The start of the hike – uhhh, I mean, trek is by the (water flow) control gate at the south end of Lake Te Anau. It is possible to walk to the gate from ‘downtown’ Te Anau or you can drive to the TH and park there. Another option is to take a boat from Te Anau to a spot a little ways into the hike. There are also shuttles that will take you to the TH.
You’ll enter the forest soon after you leave the trailhead.
Near the start.
After a while, the steepness of the glacial terrain becomes more and more apparent.
Steep terrain. Looking back.
The trail is easy class 1 – there is a clear, wide, maintained trail the entire way. At times, the trail is board-walked to make the trek easier and to reduce the impact of all the trampers on the land.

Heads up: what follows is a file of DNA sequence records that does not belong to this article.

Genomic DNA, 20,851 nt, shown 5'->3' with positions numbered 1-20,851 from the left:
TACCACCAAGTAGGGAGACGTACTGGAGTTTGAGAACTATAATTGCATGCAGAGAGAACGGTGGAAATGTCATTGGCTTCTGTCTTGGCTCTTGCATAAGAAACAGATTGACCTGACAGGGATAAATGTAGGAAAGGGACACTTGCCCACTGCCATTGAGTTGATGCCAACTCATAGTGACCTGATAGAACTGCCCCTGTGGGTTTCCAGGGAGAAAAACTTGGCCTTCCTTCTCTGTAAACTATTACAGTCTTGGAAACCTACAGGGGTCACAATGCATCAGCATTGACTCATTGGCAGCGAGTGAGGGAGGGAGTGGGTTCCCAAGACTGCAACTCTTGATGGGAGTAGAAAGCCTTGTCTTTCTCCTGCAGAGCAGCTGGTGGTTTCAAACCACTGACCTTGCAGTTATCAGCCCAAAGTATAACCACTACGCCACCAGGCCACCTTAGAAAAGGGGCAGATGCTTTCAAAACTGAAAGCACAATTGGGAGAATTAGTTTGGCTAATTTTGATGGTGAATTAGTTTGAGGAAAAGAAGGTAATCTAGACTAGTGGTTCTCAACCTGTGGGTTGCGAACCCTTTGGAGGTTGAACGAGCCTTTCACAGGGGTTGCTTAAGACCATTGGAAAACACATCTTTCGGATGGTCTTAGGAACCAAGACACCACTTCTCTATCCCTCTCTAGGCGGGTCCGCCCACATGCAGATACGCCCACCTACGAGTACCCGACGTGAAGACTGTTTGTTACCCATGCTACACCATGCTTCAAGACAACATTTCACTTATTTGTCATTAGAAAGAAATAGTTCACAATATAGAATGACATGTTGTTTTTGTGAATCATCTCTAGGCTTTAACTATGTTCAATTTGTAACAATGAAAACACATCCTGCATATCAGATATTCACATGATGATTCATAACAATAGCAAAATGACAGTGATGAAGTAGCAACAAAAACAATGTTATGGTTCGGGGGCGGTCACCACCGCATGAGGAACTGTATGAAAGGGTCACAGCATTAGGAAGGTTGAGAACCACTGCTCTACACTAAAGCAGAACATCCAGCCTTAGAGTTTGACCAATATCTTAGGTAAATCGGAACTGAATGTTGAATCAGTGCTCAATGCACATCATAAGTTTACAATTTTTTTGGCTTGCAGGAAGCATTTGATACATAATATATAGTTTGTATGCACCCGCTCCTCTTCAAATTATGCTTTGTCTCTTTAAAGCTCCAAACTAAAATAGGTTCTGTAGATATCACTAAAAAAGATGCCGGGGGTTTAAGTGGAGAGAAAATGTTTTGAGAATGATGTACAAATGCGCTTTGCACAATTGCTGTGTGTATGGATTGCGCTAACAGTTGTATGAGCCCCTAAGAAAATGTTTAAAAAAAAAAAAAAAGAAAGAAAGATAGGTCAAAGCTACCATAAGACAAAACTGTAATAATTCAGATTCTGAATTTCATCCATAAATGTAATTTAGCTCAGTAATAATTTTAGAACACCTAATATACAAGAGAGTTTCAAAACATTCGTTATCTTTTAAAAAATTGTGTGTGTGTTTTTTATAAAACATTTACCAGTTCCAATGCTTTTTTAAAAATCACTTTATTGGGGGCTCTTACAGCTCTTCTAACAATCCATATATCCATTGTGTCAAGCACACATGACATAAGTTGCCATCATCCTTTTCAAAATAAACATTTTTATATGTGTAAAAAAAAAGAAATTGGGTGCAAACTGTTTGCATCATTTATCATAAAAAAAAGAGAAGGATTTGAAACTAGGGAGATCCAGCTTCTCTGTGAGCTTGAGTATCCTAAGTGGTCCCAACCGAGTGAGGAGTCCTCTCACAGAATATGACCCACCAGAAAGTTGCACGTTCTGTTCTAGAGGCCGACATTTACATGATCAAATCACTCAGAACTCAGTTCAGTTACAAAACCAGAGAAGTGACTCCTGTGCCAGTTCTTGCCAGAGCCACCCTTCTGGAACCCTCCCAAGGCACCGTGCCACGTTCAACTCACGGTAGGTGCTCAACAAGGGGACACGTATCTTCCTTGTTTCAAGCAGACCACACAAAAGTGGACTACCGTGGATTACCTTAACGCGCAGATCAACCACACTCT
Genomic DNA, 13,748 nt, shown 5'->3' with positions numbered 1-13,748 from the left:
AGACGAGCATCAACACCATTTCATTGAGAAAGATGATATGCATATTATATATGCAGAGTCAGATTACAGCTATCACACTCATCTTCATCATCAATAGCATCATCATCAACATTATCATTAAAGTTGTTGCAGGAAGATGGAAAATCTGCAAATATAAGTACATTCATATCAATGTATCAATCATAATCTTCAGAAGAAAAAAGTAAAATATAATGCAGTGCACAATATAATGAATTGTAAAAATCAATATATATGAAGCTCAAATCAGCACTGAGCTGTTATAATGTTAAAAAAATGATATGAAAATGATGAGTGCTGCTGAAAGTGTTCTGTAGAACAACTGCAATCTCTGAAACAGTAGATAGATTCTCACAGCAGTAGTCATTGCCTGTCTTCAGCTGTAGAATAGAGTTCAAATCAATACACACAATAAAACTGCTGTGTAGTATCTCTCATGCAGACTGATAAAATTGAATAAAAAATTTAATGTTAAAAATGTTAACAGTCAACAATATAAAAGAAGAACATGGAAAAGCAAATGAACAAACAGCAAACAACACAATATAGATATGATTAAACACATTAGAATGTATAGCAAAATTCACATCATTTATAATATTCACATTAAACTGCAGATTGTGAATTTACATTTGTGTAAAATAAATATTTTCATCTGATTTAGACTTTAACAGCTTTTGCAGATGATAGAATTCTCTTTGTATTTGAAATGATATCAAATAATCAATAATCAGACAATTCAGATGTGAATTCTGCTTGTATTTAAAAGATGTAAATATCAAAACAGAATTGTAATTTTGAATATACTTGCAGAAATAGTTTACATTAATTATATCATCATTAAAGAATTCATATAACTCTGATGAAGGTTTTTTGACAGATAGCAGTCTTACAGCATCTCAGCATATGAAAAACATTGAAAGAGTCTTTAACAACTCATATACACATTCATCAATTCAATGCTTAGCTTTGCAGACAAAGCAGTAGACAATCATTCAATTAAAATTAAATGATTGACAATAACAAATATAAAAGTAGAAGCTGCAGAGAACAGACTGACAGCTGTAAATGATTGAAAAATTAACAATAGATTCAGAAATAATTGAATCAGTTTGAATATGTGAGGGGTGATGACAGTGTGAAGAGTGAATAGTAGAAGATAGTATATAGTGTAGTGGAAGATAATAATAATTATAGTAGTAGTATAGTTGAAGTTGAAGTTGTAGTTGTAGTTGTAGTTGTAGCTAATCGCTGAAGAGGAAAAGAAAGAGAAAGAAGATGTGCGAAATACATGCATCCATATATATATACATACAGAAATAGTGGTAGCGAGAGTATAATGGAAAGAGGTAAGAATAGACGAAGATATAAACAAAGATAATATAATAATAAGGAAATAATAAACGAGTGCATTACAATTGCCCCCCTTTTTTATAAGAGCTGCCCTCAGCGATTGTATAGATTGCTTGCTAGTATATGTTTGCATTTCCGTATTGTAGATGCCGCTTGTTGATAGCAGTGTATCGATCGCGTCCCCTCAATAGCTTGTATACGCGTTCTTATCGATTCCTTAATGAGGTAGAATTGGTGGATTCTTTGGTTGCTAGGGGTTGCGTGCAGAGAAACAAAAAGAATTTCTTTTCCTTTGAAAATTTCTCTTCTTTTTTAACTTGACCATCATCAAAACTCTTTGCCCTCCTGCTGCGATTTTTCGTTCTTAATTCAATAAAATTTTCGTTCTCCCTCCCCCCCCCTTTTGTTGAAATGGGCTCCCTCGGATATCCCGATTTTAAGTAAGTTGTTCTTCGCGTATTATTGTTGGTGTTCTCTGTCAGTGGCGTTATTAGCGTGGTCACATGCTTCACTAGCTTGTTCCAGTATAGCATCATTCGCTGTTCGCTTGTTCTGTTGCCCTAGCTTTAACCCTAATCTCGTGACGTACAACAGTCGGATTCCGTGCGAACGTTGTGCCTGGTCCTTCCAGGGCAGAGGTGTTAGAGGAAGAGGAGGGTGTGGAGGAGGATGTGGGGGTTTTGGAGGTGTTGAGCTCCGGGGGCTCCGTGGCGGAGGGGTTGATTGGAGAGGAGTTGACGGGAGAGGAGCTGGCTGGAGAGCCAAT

Looking ahead from the same spot.
The views open up after a couple of hours walking through the most mossy, green forest I’ve ever seen.
We carried my GPS on the ascent and we noticed that elevation remaining to hike seems to decrease faster in meters than it does in feet. So I kept it in meters…
Also, the signs along the way provided distances in hours, not kilometers.
Bushline – “treeline” – ends abruptly – far more abruptly than in Colorado. There are impressive views in every direction above treeline.
We arrive at the first hut – the Luxmore Hut.
We knew that Mt. Luxmore was up near the Luxmore Hut. Mt. Luxmore is a couple miles farther along the trail from the hut.